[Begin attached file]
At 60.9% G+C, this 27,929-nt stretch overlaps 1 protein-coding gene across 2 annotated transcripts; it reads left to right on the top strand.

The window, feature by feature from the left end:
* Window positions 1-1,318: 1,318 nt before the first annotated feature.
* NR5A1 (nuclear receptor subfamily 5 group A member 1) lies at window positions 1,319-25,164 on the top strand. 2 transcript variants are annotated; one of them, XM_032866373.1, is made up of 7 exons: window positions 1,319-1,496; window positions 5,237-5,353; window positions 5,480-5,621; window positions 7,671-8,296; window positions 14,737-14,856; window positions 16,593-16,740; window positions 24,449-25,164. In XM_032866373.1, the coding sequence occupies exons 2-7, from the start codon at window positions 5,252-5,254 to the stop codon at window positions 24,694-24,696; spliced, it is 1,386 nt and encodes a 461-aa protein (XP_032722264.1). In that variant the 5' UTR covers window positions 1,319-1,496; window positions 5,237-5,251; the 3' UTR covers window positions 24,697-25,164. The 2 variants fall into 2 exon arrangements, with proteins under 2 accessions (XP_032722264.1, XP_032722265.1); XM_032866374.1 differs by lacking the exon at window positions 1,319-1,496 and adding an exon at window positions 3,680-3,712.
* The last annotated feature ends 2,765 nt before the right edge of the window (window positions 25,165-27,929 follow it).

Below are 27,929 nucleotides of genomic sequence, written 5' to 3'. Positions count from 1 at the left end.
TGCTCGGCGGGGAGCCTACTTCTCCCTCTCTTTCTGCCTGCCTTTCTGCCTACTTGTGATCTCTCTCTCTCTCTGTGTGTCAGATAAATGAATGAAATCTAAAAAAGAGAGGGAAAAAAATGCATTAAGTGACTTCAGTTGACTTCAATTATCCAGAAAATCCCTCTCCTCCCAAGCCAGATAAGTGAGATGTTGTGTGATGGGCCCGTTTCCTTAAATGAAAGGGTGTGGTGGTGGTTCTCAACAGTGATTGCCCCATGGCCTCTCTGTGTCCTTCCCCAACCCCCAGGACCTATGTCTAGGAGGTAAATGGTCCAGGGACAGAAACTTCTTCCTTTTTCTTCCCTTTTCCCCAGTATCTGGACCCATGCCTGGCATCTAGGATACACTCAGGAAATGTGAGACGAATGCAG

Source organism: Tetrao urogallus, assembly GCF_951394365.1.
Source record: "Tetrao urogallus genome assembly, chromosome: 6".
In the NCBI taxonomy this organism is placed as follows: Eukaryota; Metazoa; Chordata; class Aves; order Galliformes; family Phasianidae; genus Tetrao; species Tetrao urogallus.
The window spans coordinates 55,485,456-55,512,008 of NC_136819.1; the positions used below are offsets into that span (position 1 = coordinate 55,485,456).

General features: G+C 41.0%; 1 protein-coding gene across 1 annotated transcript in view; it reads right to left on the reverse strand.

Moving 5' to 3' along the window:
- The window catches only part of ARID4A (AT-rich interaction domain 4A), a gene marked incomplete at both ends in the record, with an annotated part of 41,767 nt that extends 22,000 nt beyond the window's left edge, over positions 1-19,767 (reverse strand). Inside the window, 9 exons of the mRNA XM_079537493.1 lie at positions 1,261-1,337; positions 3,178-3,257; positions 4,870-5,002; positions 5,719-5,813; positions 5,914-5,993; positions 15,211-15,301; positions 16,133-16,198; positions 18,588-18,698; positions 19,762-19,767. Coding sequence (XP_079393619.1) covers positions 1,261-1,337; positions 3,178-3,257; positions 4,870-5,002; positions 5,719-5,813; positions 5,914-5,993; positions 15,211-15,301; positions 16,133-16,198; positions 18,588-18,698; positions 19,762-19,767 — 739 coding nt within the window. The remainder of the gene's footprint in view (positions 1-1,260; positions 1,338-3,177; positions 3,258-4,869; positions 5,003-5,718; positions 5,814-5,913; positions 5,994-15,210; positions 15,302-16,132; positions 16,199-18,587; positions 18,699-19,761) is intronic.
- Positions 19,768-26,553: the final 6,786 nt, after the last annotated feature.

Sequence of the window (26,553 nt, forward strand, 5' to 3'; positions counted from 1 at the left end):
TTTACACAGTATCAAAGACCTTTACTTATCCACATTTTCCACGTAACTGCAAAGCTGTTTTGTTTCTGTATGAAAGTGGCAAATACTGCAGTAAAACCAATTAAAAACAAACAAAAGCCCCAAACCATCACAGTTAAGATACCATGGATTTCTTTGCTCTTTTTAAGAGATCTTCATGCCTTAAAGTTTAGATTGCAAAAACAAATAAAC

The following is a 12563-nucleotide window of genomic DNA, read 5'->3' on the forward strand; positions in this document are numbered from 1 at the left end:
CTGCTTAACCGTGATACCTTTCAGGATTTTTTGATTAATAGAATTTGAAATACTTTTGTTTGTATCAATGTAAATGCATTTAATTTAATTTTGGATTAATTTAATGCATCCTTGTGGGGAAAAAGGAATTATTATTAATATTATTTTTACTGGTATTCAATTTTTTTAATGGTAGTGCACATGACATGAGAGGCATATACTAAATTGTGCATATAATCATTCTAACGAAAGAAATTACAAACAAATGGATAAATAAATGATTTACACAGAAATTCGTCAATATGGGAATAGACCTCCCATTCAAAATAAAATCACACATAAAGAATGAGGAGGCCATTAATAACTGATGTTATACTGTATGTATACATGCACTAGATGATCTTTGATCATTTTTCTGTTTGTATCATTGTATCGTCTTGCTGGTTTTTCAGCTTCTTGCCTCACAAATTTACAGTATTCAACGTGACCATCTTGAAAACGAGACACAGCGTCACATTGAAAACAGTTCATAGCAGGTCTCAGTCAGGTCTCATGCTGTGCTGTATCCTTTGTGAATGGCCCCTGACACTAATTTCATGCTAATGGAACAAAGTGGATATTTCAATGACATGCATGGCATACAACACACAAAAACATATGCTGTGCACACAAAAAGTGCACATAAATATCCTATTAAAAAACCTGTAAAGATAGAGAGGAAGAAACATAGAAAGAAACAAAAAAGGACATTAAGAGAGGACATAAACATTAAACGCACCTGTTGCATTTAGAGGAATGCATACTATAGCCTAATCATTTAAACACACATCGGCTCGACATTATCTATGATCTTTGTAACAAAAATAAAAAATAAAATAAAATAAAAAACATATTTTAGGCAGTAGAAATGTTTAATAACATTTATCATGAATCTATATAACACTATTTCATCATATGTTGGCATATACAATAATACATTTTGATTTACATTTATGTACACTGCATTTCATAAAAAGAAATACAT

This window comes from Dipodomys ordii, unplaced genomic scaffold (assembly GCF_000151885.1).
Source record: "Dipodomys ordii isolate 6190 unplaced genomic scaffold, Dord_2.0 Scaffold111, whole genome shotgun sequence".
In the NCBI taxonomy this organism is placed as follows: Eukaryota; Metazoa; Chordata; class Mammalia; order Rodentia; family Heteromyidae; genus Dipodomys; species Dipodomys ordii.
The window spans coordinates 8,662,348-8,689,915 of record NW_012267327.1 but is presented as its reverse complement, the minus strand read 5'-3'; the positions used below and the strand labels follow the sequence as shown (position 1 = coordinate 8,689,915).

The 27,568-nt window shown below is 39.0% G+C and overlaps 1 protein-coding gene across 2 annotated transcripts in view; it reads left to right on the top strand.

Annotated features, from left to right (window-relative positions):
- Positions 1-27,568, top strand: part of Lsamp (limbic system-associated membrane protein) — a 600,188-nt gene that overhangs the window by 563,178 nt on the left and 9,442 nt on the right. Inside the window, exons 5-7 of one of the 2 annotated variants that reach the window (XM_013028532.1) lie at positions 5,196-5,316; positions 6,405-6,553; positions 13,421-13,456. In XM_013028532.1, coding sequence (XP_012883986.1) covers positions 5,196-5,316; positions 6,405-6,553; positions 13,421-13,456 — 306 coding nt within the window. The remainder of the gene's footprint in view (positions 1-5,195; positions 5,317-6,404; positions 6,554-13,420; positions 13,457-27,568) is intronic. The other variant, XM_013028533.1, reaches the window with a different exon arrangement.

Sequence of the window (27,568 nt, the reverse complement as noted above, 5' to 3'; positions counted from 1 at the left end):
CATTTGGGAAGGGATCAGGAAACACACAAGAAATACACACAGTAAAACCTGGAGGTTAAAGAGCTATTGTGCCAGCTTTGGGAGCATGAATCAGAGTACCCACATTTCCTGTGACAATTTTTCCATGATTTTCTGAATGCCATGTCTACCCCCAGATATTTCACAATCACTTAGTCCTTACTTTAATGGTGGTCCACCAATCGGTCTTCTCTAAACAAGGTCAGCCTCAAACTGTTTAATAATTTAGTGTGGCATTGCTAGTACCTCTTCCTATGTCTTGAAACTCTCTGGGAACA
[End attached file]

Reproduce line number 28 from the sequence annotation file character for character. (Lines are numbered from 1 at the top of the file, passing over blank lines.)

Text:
CATTTGGGAAGGGATCAGGAAACACACAAGAAATACACACAGTAAAACCTGGAGGTTAAAGAGCTATTGTGCCAGCTTTGGGAGCATGAATCAGAGTACCCACATTTCCTGTGACAATTTTTCCATGATTTTCTGAATGCCATGTCTACCCCCAGATATTTCACAATCACTTAGTCCTTACTTTAATGGTGGTCCACCAATCGGTCTTCTCTAAACAAGGTCAGCCTCAAACTGTTTAATAATTTAGTGTGGCATTGCTAGTACCTCTTCCTATGTCTTGAAACTCTCTGGGAACA